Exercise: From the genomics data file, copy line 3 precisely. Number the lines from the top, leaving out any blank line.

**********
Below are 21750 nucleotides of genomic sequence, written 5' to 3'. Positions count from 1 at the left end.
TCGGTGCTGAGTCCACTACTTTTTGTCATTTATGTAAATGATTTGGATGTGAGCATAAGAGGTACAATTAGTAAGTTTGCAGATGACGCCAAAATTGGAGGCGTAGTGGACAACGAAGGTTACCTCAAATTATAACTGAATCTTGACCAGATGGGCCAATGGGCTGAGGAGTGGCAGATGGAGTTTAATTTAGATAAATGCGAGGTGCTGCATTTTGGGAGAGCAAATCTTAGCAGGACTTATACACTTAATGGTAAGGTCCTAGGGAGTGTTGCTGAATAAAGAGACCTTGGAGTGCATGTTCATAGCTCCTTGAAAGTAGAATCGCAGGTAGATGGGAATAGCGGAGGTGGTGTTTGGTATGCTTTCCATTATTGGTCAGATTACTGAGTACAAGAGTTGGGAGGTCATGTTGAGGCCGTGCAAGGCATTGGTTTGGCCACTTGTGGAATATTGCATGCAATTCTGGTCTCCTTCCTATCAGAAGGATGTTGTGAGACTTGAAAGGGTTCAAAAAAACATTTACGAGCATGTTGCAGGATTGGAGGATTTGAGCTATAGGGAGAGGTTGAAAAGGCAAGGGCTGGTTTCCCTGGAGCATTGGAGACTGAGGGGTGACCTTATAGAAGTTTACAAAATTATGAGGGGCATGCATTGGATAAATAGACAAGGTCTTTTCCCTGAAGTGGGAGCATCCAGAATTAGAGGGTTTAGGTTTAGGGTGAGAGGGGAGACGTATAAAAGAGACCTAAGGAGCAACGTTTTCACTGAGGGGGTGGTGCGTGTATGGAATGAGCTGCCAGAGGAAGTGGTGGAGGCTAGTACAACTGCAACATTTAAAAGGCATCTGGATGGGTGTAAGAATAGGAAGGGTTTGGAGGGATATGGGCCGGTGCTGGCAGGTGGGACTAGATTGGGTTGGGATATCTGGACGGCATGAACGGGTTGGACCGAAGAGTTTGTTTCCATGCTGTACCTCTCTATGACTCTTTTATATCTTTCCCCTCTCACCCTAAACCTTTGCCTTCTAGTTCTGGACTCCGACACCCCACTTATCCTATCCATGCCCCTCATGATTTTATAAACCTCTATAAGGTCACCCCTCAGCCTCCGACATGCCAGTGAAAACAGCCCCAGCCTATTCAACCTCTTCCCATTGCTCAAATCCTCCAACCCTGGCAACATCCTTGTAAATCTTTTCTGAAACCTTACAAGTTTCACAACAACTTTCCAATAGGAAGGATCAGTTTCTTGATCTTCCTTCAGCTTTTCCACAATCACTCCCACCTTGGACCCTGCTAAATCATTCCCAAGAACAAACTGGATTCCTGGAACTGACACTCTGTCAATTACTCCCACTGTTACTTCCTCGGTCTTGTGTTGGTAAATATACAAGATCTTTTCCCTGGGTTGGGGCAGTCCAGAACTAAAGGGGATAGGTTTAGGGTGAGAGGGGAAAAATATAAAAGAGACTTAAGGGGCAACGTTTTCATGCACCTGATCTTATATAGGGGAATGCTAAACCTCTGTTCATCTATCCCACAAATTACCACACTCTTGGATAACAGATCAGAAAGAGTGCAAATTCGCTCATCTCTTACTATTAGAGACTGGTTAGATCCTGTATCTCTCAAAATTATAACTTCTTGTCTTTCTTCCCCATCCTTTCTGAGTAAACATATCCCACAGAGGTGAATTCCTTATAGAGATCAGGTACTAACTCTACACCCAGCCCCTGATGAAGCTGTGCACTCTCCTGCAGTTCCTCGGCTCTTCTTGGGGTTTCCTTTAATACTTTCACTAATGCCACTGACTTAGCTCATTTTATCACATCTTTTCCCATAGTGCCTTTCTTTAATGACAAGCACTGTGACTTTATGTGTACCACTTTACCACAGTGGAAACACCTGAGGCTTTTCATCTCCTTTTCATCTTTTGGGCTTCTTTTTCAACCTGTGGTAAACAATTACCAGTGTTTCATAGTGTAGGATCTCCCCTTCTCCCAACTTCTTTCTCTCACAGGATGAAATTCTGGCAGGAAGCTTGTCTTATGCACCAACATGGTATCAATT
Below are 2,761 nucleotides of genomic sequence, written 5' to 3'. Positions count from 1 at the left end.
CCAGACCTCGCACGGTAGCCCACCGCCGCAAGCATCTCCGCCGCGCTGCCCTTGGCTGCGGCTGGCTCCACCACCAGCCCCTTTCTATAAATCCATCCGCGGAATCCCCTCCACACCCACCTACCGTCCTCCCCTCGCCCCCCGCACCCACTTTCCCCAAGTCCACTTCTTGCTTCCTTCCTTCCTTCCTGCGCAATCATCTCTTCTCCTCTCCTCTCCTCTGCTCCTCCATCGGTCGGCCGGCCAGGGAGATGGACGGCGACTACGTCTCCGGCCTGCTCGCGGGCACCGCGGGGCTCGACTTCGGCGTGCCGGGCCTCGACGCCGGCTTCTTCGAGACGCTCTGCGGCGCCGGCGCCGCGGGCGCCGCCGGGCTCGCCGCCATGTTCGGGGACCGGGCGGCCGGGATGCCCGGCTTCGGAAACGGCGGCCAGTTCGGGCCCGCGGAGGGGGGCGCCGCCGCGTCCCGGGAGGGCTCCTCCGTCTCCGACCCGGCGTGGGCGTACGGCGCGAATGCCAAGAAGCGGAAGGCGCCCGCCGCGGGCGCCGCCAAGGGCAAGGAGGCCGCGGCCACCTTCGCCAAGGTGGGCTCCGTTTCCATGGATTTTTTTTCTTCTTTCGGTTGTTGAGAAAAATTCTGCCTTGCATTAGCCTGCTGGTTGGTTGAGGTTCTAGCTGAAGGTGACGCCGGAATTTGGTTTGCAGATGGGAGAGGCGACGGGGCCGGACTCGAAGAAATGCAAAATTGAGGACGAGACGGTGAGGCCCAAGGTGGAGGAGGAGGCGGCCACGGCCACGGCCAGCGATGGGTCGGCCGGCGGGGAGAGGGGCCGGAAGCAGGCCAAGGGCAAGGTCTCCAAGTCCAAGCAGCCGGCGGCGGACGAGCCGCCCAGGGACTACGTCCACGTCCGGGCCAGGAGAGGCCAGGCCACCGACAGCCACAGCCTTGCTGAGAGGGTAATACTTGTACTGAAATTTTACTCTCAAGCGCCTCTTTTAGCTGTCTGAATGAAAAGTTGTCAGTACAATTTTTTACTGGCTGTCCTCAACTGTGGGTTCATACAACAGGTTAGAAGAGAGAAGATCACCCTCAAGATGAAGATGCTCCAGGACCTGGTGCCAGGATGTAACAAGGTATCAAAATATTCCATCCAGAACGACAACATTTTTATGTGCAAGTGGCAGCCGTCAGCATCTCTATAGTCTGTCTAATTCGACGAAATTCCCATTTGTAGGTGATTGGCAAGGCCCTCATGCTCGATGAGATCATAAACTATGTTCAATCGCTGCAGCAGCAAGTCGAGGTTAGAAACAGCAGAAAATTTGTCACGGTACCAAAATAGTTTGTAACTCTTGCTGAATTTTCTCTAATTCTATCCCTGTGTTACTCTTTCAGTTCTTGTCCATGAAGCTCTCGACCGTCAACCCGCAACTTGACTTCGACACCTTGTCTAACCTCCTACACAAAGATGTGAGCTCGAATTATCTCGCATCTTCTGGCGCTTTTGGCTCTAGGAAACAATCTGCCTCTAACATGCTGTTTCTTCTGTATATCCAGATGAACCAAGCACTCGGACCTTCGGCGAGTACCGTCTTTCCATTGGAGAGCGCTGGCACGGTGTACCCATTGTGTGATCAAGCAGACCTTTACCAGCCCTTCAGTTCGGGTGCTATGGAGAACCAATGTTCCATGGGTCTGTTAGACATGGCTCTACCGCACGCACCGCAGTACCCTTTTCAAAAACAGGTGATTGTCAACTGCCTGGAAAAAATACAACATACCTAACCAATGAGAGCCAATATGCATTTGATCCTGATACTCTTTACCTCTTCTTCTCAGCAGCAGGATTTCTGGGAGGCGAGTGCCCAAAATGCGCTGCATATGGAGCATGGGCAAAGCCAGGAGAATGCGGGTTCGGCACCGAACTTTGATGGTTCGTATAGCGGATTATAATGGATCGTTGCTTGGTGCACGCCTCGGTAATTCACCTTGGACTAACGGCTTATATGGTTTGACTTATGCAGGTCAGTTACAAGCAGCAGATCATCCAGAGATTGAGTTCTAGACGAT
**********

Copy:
Below are 2,761 nucleotides of genomic sequence, written 5' to 3'. Positions count from 1 at the left end.